Even though I was raised Catholic, I didn’t know this fact: To become a true “saint,” a person must not only be credited with a miracle—actually two—but they generally also must occur after the candidate dies.
This is, of course, absurd on a number of different levels. One, rationally speaking, there is no such thing as a “miracle” in common understanding, so it’s unclear what being a “saint” actually represents in reality in the first place. Also unfathomable is the idea that a dead person, from beyond the grave, as it were, can cause a blatant violation of the laws of nature on Earth for the purpose of achieving an impossible result.
After all, the word “miracle” itself is a kind of out-of-whole-cloth invention. Merriam-Webster dictionary’s lead definition of such purported phenomena is:
“An extraordinary event manifesting divine intervention in human affairs; the healing miracles described in the gospels.”
In plain language this means: events that are orchestrated not in reality by physics and other natural laws but by supernatural (i.e., nonexistent) beings and forces that reside, as far as anyone can know, only in human imagination.
I’m thinking about this because of a story I read today from the Catholic News Agency about the impending sainthood of the late Catholic televangelist Archbishop Fulton Sheen. The article opened with this statement:
“Pope Francis approved the miracle attributed to Archbishop Fulton Sheen Friday, making possible the American television catechist’s beatification. … The miracle involves the unexplained recovery of James Fulton Engstrom, a boy born apparently stillborn in September 2010 to Bonnie and Travis Engstrom of the Peoria-area town of Goodfield. He showed no signs of life as medical professionals tried to revive him. The child’s mother and father prayed to Archbishop Sheen to heal their son.”
Considering that people returning to consciousness after “drowning” in very cold water over many minutes has been proven by medical science to be explainable as a result of natural processes, a boy “apparently stillborn” (italics mine) should not immediately turn our minds to the miraculous intercession of gods. Atheists would conclude that some medical phenomenon occurred that saved this boy but that doctors thus far simply do not know enough to understand or explain how it functioned.
It’s like ancient, superstitious astrologers believed the sun “moved” across the sky each day before scientific astronomers many centuries later discovered that the earth is the thing moving (rotating) and the sun is relatively stationary—which only makes the sun “seem” to move (an optical illusion).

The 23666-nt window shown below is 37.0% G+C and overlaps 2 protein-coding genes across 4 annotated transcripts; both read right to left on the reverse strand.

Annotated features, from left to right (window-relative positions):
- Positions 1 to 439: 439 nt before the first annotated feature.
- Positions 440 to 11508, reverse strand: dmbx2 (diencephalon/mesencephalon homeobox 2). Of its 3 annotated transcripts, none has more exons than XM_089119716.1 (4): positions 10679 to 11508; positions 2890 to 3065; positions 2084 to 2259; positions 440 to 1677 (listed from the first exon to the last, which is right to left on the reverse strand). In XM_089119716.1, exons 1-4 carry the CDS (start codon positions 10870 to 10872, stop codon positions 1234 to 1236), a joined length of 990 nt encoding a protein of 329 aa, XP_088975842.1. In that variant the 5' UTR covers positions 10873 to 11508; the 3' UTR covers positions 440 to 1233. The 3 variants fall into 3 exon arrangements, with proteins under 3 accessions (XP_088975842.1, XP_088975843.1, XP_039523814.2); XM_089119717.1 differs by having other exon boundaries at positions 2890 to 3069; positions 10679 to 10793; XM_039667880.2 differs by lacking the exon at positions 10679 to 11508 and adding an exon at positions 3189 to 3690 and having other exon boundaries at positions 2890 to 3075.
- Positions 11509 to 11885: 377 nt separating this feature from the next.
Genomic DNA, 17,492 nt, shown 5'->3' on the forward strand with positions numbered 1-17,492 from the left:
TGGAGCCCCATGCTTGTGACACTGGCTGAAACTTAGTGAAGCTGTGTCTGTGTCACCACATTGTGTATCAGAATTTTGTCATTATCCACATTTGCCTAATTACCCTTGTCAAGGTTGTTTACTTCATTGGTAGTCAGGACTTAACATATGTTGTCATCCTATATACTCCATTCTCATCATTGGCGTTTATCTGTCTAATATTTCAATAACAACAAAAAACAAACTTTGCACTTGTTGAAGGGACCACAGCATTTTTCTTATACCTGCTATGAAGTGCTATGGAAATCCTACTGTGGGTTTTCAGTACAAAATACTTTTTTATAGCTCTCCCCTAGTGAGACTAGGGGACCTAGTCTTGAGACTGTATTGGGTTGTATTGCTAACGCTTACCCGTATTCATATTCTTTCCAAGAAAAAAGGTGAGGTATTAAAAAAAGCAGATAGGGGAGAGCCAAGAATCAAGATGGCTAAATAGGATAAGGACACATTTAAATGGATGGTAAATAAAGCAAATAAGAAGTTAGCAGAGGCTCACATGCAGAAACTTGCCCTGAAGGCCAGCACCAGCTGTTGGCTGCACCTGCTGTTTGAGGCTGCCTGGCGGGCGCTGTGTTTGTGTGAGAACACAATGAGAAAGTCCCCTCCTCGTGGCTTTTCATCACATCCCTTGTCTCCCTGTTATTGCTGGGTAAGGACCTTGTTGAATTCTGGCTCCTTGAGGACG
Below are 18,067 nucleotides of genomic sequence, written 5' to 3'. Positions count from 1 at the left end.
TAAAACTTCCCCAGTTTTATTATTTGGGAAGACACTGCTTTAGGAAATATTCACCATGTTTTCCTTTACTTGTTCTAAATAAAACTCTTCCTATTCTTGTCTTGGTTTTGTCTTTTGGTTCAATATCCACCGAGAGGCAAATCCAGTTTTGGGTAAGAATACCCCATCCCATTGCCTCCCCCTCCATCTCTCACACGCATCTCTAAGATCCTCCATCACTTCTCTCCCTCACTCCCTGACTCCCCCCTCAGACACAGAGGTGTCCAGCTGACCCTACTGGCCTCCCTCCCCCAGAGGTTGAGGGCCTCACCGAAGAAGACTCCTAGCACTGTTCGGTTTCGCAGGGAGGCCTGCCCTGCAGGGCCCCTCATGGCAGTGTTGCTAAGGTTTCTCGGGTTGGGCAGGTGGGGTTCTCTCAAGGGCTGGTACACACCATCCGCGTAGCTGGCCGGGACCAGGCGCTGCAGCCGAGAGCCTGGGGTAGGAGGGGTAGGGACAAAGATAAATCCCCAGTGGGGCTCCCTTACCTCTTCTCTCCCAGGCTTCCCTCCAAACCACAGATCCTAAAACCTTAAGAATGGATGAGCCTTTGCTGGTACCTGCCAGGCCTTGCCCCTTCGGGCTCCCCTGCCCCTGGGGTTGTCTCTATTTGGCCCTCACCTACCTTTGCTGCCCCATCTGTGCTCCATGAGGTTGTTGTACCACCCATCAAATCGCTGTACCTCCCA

So, to summarize, a boy born unresponsive who ultimately lived and thrived after his parents and others with prayer invoked the intercession of a long-dead cleric is not evidence of a “miracle” in the formal Catholic sense. It’s only a miracle in the casual sense—“This should never have happened, in our experience, but did.”
The question is, “Why?”
In the real world, dead people in the afterlife don’t cure apparently dead people in this one. So, if we want to be rational, we should look for down-to-earth causes of purported “apparent” supernatural “miracles.”
When it thundered when I was a boy, my dad always joked that God had decided to go bowling and always a lot of strikes when he did that. Sounded reasonable to me at the time.
Now I know better.
And so should Catholic Church movers and shakers, including the pope, as they move toward declaring Archbishop Sheen a miracle-inducing saint.
Too many millions of people out there think these scions of Catholicism would never perpetuate anything that wasn’t true and noble (except, perhaps, pedophile priests). It’s irresponsible of the Powers That Be to prolong these ideas of divine intervention, when I strongly suspect many of them don’t believe in miracles themselves but are just being politic, preaching to the choir.
I read that the late Mother Teresa, herself formally sainted by the Church, was distraught at the end of her life because that certain profound sense had long left her that she was in direct communion with God.
My guess is that in the vigor of youth and newness of faith, a flood of brain chemicals and hormones left the youthful Teresa with powerful feelings of the divine connection she fervently longed for.
But, like after the first blush of idealistic young love, less-dreamy reality eventually intrudes.
To my way of thinking, a true miracle would be if someone proved scientifically that a specific “miracle” happened as a direct result of divine intervention and a saint.
So far, though, we’ve got nothing solid to support such things.